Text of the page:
, ,

International Education Through the HCED Benefits Iraq

How International Education Through the HCED Benefits Iraq-TBP
Higher education in Iraq has suffered greatly over the past two decades.

Iraq once had a secular, inclusive education system that was both open to women and globally connected. But the university system has effectively collapsed since the international sanctions regime of the 1990s and the US invasion of 2003. The war has left universities stripped of important resources, and the De-Baathification process removed many influential leaders from academia. Countless cultural artifacts and documents have been stolen from universities and often destroyed, and professors have been killed or abducted. Female students have been targeted by extremist groups, keeping them from accessing education. It is estimated that Iraq would need between 1.2 to two billion dollars to restore their higher education system.

To help Iraqi students continue their education in the face of conflict and remain competitive with the rest of the world, Prime Minister Noori Al Malki launched the Initiative in Iraq. The goal of this program was to send 10,000 Iraqi students to foreign universities over five years. To accomplish this, former secretary general of Iraq’s council of ministers Zuhair Humadi formed the Higher Committee for Education Development in Iraq. Since 2009, the program has sent 4,000 students abroad to study for their master’s and doctorates in the US, UK, and Australia. Funding has been secured for thousands more.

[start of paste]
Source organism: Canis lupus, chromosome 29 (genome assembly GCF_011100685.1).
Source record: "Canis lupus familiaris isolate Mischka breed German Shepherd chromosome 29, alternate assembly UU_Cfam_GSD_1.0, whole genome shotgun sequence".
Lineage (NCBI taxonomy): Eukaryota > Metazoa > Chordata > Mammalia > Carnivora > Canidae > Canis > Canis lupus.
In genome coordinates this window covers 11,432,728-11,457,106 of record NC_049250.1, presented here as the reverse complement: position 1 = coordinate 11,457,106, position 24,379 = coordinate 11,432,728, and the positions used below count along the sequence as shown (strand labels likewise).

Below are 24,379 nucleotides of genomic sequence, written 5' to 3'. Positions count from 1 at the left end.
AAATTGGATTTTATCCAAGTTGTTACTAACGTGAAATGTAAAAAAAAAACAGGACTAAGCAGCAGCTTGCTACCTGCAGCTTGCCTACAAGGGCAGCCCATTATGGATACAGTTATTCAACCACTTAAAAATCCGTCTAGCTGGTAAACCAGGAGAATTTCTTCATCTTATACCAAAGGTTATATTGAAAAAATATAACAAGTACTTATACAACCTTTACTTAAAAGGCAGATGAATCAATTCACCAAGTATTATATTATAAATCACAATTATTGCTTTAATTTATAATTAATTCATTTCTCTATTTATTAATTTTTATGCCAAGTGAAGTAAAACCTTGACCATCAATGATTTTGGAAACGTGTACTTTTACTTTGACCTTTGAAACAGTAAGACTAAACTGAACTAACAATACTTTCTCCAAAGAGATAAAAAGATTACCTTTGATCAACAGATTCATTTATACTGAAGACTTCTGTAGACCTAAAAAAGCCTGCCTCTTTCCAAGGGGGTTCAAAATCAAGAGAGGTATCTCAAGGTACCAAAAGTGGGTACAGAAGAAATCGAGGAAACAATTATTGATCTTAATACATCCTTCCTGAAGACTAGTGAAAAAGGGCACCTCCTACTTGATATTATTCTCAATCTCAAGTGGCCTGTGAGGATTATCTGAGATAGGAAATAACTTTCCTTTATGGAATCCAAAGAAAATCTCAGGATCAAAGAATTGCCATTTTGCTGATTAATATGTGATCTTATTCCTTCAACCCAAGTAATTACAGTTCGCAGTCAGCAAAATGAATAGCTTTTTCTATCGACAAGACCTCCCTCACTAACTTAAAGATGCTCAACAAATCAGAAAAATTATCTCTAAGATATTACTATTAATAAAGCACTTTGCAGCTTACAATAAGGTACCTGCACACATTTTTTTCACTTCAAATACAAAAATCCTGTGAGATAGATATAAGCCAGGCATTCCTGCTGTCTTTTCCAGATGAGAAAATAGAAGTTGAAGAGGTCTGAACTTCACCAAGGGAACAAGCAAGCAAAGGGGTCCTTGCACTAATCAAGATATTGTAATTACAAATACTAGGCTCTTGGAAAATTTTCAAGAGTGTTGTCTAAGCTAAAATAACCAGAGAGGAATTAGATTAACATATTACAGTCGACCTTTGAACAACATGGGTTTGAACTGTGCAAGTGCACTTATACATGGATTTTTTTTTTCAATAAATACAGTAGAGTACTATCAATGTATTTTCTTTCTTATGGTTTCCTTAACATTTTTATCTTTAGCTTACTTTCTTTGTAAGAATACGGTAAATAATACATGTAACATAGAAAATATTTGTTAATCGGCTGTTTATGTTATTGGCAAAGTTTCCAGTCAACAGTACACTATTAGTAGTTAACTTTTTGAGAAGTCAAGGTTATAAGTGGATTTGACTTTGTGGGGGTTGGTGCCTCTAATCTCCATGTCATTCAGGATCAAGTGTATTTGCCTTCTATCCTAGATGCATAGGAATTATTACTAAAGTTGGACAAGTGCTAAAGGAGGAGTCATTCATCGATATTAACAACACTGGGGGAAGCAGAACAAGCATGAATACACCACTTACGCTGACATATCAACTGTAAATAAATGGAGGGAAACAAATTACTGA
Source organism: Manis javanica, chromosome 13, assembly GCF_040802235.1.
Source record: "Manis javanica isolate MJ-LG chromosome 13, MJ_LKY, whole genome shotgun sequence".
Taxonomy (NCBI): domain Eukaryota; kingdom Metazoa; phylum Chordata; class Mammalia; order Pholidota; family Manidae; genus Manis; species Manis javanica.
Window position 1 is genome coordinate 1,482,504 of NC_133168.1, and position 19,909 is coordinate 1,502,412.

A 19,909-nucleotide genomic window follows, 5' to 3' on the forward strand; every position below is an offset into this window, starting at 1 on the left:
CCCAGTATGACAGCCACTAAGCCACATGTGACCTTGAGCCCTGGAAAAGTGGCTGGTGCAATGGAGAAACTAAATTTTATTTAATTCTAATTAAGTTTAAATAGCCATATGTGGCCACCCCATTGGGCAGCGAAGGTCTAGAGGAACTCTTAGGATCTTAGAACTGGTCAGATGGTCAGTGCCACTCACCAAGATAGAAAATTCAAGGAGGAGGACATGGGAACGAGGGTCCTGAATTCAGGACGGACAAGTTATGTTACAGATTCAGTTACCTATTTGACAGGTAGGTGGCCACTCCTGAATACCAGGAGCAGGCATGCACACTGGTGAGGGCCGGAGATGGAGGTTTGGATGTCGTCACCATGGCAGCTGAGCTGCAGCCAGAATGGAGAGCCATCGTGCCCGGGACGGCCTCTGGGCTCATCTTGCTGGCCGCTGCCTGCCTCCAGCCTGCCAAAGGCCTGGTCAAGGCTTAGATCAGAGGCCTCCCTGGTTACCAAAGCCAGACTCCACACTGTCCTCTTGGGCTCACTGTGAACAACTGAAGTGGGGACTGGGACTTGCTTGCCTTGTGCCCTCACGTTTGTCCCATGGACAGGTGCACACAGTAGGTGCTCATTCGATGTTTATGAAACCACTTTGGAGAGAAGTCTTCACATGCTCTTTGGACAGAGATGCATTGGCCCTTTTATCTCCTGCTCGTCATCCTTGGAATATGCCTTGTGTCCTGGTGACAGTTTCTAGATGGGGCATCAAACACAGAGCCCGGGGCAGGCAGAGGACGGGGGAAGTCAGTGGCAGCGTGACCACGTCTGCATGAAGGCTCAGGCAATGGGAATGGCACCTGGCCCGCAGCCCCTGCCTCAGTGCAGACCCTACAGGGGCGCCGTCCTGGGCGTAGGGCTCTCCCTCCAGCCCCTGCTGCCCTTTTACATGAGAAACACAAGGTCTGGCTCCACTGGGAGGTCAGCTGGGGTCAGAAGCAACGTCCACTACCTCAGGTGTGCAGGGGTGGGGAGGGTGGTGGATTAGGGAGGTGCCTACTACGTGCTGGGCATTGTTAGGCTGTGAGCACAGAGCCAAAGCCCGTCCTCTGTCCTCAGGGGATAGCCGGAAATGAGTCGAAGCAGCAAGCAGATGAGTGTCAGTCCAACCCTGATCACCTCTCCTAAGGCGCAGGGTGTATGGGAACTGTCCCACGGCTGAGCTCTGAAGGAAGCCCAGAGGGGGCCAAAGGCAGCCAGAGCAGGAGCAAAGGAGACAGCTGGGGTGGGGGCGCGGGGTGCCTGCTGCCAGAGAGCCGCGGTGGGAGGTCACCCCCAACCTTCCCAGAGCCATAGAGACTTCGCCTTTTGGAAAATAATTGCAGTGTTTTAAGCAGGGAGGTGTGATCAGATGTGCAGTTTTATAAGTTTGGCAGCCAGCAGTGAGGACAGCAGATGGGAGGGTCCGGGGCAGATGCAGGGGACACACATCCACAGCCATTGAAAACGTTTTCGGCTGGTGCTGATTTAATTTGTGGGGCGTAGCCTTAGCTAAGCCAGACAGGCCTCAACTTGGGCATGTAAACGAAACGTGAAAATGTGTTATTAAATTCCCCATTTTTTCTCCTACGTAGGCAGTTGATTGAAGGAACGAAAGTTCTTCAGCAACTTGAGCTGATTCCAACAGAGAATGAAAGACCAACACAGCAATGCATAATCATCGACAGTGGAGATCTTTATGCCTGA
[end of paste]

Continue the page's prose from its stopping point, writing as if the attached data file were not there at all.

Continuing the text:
So far, the students admitted to the program have excelled. Forty-two were recognized for publishing work in UK science journals, and many have been offered tenure after completing their degrees. Furthermore, Iraq has not experienced a “brain drain” because of the HCED: only 10 of the 300 graduates did not return to Iraq upon graduation.

Some are concerned that the funding for HCED should be redistributed to other areas in which Iraq is struggling, such as the healthcare system. But, education is the key to progress and hope for future generations, and Humadi believes the program’s funding is entirely justified. Other flaws in the program include the fact that women only account for 25 percent of scholars, and students from rural areas are largely underrepresented. HCED can work on expanding their outreach so that young adults from marginalized groups have access to the same opportunities.

Currently, about $200 million in scholarships is available for Iraqi students studying abroad through various programs, from the Fulbright Scholar Program to Holland’s Middle East and North Africa Scholarship Program. With a strong effort towards reviving Iraq’s university system, Iraqi students can continue to better themselves and their country by accessing higher education.

Jane Harkness

Sources: Brown University, The Guardian, HCED, ICEF Monitor
Photo: UNCG